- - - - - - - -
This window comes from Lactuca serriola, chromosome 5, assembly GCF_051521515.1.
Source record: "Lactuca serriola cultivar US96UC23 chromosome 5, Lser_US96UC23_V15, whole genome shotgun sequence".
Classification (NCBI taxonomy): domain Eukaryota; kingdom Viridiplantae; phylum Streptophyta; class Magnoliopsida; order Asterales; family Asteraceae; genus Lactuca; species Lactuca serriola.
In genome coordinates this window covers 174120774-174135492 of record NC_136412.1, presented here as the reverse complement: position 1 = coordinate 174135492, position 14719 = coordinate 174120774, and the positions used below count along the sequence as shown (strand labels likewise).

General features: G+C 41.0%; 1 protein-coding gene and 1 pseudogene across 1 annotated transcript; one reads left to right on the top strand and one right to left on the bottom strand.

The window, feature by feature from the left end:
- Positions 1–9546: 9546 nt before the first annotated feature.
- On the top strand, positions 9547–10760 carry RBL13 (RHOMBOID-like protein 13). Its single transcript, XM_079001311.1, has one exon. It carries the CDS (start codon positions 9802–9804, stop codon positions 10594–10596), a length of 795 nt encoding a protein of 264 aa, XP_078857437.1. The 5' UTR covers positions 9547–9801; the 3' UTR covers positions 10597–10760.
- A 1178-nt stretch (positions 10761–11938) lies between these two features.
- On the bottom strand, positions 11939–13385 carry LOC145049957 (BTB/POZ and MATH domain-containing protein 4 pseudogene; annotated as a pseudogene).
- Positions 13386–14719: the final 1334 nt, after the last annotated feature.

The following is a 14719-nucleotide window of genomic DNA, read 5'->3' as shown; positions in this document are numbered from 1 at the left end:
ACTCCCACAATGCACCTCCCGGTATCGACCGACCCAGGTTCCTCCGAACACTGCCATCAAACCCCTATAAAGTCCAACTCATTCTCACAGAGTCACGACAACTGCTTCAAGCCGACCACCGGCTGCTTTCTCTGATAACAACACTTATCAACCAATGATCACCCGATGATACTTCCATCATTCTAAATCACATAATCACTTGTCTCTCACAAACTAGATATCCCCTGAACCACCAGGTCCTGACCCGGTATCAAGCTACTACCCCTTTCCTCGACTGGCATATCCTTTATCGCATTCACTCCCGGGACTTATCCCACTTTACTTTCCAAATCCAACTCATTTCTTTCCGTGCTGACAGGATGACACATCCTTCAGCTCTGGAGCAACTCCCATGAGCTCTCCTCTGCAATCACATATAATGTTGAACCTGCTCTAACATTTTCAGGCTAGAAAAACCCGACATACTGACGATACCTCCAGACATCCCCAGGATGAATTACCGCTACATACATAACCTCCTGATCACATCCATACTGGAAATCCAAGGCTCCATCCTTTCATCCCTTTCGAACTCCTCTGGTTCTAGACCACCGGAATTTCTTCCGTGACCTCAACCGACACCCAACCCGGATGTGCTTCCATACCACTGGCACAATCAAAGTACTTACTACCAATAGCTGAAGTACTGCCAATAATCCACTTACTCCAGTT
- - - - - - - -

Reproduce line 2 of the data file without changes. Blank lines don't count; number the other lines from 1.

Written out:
Source record: "Lactuca serriola cultivar US96UC23 chromosome 5, Lser_US96UC23_V15, whole genome shotgun sequence".